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Hoang Murphy: Making equity a team effort

  • Hoang Murphy

Hoang Murphy (TFA Baltimore '14) believes that fighting for educational equity is about more than changing policies.

He engages with the communities and students most affected by inequity while breaking down the structures that perpetuate it.   

Explain what led you to care deeply about educational equity. What personal values, experiences or beliefs inform this?

I went to school for the very first time when I was eight, and attending school quite literally saved my life. A third-grade teacher saw that I was in danger and triggered the systems in place to protect children like me.

That moment changed my life's trajectory. I went on to graduate from high school and was the first in my family to go to college. It is the reason I became a teacher.

As a result, I am passionate about education — and about improving education systems — because every student deserves to have the opportunities I went on to have.

It shouldn’t come down to just one teacher saving a child; we need all adults and systems working together to make sure that every kid gets what they need and deserve.

How has LEE helped you in your mission to end educational inequity?

I like to think that I am a student of LEE’s programming. Of the programs that fit my interests and experience, there is very little that LEE has provided that I haven’t participated in, and I am extremely grateful for the opportunities. LEE has provided many avenues for me to develop as a leader and education advocate.

When I started teaching, I knew I wanted to impact the education system in a more holistic way, but I didn’t quite know how or in what capacity. LEE helped me clarify my role in the movement and develop the skills to grow in my career.

I also know that LEE will be there for me if I see a need to further define my role or change my path altogether.

Tell us about your current role. What’s a typical day like? What is the impact you’re having on educational equity?

After serving in the U.S. Department of Education, I knew I wanted to be back in my home state of Minnesota. LEE gave me an opportunity to get the lay of the land in my state while engaging with folks passionate about changing educational outcomes for kids.

I recently finished LEE's Community Organizing Fellowship with EdAllies. The best part of that position was meeting other folks in the work, as well as families and students.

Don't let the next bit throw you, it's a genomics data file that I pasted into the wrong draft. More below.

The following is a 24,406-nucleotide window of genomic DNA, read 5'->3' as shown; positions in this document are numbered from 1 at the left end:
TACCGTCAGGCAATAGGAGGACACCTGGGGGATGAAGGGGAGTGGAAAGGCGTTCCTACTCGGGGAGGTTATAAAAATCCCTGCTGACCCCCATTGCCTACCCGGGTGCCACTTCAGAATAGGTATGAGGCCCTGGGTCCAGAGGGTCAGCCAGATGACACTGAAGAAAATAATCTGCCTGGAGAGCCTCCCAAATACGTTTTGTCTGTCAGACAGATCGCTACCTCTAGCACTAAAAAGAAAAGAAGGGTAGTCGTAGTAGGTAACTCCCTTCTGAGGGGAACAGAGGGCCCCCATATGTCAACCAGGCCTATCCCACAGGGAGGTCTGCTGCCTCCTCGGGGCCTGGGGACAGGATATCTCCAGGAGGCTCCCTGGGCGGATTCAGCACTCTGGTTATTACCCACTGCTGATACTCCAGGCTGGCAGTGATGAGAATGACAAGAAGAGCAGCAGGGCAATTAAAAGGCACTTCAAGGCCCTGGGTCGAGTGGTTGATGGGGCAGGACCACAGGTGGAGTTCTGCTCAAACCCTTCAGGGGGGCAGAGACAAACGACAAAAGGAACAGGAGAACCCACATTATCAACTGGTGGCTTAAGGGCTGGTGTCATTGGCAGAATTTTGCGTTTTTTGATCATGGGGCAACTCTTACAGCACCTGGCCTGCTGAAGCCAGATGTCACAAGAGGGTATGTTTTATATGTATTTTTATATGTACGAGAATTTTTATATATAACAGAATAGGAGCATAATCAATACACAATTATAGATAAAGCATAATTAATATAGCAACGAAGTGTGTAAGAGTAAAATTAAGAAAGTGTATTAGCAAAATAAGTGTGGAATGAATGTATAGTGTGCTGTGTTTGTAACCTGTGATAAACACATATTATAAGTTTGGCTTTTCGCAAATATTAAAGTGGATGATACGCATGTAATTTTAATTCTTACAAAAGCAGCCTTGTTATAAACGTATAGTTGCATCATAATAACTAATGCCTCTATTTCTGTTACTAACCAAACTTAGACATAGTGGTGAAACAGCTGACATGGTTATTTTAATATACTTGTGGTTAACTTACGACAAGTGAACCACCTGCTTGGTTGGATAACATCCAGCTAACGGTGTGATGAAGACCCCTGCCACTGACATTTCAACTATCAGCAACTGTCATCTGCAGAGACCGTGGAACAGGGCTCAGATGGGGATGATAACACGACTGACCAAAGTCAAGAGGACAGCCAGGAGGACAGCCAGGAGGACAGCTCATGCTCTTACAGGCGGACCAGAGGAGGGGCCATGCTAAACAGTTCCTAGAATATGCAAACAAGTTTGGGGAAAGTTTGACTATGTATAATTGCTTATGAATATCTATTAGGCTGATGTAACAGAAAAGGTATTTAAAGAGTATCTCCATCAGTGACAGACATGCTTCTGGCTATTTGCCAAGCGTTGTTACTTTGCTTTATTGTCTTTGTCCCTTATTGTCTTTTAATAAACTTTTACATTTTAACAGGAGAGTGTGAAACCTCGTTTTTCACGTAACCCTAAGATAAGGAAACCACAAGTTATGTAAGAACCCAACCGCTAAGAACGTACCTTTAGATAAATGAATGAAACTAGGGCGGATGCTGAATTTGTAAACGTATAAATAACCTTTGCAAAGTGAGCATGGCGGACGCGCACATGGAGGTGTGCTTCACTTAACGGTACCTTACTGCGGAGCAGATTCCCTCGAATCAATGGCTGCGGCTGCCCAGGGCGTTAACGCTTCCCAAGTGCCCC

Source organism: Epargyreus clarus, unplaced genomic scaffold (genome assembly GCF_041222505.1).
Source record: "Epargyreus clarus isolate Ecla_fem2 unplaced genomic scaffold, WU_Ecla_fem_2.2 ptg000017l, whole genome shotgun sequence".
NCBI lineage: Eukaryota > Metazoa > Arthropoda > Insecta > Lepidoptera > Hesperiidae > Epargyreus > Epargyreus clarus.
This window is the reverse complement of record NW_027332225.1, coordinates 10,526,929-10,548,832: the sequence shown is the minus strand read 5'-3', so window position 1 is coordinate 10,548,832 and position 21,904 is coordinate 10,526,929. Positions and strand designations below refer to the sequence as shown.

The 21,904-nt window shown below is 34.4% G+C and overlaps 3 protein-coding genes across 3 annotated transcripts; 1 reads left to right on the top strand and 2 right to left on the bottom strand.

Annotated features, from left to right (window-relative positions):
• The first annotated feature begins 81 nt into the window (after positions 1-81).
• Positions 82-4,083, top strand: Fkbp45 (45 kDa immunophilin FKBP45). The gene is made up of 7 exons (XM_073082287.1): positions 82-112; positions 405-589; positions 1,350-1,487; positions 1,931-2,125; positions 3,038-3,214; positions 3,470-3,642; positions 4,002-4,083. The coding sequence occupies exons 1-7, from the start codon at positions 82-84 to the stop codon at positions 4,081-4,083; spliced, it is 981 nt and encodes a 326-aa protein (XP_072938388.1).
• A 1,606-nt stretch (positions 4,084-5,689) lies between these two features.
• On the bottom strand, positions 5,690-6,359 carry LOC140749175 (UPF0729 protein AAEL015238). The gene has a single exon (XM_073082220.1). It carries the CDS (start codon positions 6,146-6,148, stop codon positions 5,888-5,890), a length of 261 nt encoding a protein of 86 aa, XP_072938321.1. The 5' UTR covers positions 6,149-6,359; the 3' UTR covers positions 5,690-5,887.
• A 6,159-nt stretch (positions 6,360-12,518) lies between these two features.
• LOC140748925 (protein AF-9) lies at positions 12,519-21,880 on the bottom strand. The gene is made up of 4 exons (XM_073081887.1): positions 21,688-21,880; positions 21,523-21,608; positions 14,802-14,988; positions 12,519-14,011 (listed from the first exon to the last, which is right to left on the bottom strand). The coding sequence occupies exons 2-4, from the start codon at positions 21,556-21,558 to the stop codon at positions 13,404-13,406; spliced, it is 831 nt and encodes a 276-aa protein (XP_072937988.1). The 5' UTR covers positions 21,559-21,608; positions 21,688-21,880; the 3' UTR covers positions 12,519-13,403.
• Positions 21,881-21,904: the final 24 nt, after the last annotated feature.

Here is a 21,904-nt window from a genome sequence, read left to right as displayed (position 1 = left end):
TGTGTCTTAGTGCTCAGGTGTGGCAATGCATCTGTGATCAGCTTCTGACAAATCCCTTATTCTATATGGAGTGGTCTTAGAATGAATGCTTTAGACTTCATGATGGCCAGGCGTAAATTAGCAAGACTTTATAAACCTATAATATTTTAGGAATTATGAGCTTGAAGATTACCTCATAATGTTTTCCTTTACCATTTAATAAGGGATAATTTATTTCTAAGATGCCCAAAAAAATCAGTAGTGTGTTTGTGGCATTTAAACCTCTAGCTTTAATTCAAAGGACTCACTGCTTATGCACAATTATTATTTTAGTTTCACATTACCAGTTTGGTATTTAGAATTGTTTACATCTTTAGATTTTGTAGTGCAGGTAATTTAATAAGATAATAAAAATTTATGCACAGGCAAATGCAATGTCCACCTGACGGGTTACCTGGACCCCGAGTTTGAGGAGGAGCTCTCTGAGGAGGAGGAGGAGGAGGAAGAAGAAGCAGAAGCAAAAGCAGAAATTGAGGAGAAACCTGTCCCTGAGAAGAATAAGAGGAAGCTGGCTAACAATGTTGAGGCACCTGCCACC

As much as I care about and am personally invested in ending educational inequity, I know that I can never care more than the parents and students who are themselves impacted by inequity do. Their educational barriers are real and urgent. Talking with them reminds me of why we do this work — and that we must do it with, not to or for, them.

Through the fellowship, I also really enjoyed meeting with other advocates and learning what or who brought them into education. Any chance I can get to be in a school building, or meet with a parent, student or community member is time well spent, and I am grateful for opportunities that allow me to do that.

What is your vision for ending educational inequity in the U.S.?

When I was teaching, I saw smart, caring, hardworking people trying their very best and showing results, only to come against a tide of other harms that prevent systemic change — particularly inequitable funding for schools.

Inequitable funding results from many different policies, but the most impactful one is the concentration of low-income or government-sponsored housing that reduces communities’ and schools’ fiscal capacity.

The problem was further exasperated by the housing collapse and its uneven recovery, which discriminated against certain income groups and, by default, specific ethnic and racial groups in concentrated communities. This caused further harm because the controlling municipalities needed high property taxes to offset the lack of revenue, often disincentivizing home ownership and forcing out middle- and high-income earners from the communities that would most benefit from having them.

There's a resulting policy of indifference that causes discriminatory practices in vulnerable communities, as well as a political incentive to not spend tax dollars based on need. It is what prevents good schools from existing in poor communities. Until this is changed, communities will not be able to lift schools out of poverty.

What do you see as your role in achieving this vision?

I am still considering the various ways I can effect change at the federal, state and district levels. I do not yet have a full grasp on what role would be most impactful and fulfilling for me, but my present goals are to build upon my organizing and political experiences to impact education.

I hope to someday have a significant impact reforming education systems at the district and state levels through political and policy action. The work of superintendents and education secretaries most appeals to me at the moment because of all of the executive policy levers available to those offices. First, though, I want to better understand organizing and the political power derived from doing it effectively.

I fundamentally believe in the power of effective policy, but I see so much of it being done without the people it most impacts. I want to continue to learn how to change that.